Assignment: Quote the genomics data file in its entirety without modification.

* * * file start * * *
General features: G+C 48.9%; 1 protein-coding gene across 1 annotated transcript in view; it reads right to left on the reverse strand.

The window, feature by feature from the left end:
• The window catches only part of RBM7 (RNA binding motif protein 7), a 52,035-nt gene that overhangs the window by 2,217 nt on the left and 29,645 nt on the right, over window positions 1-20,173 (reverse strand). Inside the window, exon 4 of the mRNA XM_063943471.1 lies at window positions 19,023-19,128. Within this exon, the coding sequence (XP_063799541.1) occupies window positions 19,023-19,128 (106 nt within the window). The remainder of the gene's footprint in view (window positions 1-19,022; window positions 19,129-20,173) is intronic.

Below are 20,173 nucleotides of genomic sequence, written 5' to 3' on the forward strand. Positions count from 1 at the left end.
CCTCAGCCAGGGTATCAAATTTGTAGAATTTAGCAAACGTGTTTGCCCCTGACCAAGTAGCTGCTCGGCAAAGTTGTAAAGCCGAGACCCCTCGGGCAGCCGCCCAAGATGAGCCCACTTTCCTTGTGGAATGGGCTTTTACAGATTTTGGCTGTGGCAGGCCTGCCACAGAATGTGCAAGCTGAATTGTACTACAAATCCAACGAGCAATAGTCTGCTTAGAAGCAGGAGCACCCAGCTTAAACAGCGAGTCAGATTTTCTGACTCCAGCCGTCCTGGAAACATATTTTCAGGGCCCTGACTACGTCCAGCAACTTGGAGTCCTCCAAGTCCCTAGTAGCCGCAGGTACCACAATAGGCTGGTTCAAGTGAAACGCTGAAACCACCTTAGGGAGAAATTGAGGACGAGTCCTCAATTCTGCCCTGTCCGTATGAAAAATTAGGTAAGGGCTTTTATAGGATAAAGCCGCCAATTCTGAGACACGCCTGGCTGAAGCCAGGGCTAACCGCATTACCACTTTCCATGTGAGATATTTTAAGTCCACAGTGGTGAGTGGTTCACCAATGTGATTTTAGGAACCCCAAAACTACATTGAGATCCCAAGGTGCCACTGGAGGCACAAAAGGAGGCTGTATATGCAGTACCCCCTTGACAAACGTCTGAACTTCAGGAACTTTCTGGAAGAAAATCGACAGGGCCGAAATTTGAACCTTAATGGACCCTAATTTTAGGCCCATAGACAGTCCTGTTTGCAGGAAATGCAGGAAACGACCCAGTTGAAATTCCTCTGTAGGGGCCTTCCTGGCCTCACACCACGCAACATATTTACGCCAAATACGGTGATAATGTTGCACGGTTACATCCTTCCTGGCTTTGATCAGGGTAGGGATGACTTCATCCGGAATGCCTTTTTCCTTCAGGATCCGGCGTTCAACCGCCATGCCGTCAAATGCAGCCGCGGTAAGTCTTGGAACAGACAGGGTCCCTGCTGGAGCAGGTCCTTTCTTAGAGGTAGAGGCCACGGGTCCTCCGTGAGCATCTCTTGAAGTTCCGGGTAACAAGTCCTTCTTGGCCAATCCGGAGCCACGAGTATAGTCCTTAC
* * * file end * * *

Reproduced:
General features: G+C 48.9%; 1 protein-coding gene across 1 annotated transcript in view; it reads right to left on the reverse strand.

The window, feature by feature from the left end:
• The window catches only part of RBM7 (RNA binding motif protein 7), a 52,035-nt gene that overhangs the window by 2,217 nt on the left and 29,645 nt on the right, over window positions 1-20,173 (reverse strand). Inside the window, exon 4 of the mRNA XM_063943471.1 lies at window positions 19,023-19,128. Within this exon, the coding sequence (XP_063799541.1) occupies window positions 19,023-19,128 (106 nt within the window). The remainder of the gene's footprint in view (window positions 1-19,022; window positions 19,129-20,173) is intronic.

Below are 20,173 nucleotides of genomic sequence, written 5' to 3' on the forward strand. Positions count from 1 at the left end.
CCTCAGCCAGGGTATCAAATTTGTAGAATTTAGCAAACGTGTTTGCCCCTGACCAAGTAGCTGCTCGGCAAAGTTGTAAAGCCGAGACCCCTCGGGCAGCCGCCCAAGATGAGCCCACTTTCCTTGTGGAATGGGCTTTTACAGATTTTGGCTGTGGCAGGCCTGCCACAGAATGTGCAAGCTGAATTGTACTACAAATCCAACGAGCAATAGTCTGCTTAGAAGCAGGAGCACCCAGCTTAAACAGCGAGTCAGATTTTCTGACTCCAGCCGTCCTGGAAACATATTTTCAGGGCCCTGACTACGTCCAGCAACTTGGAGTCCTCCAAGTCCCTAGTAGCCGCAGGTACCACAATAGGCTGGTTCAAGTGAAACGCTGAAACCACCTTAGGGAGAAATTGAGGACGAGTCCTCAATTCTGCCCTGTCCGTATGAAAAATTAGGTAAGGGCTTTTATAGGATAAAGCCGCCAATTCTGAGACACGCCTGGCTGAAGCCAGGGCTAACCGCATTACCACTTTCCATGTGAGATATTTTAAGTCCACAGTGGTGAGTGGTTCACCAATGTGATTTTAGGAACCCCAAAACTACATTGAGATCCCAAGGTGCCACTGGAGGCACAAAAGGAGGCTGTATATGCAGTACCCCCTTGACAAACGTCTGAACTTCAGGAACTTTCTGGAAGAAAATCGACAGGGCCGAAATTTGAACCTTAATGGACCCTAATTTTAGGCCCATAGACAGTCCTGTTTGCAGGAAATGCAGGAAACGACCCAGTTGAAATTCCTCTGTAGGGGCCTTCCTGGCCTCACACCACGCAACATATTTACGCCAAATACGGTGATAATGTTGCACGGTTACATCCTTCCTGGCTTTGATCAGGGTAGGGATGACTTCATCCGGAATGCCTTTTTCCTTCAGGATCCGGCGTTCAACCGCCATGCCGTCAAATGCAGCCGCGGTAAGTCTTGGAACAGACAGGGTCCCTGCTGGAGCAGGTCCTTTCTTAGAGGTAGAGGCCACGGGTCCTCCGTGAGCATCTCTTGAAGTTCCGGGTAACAAGTCCTTCTTGGCCAATCCGGAGCCACGAGTATAGTCCTTAC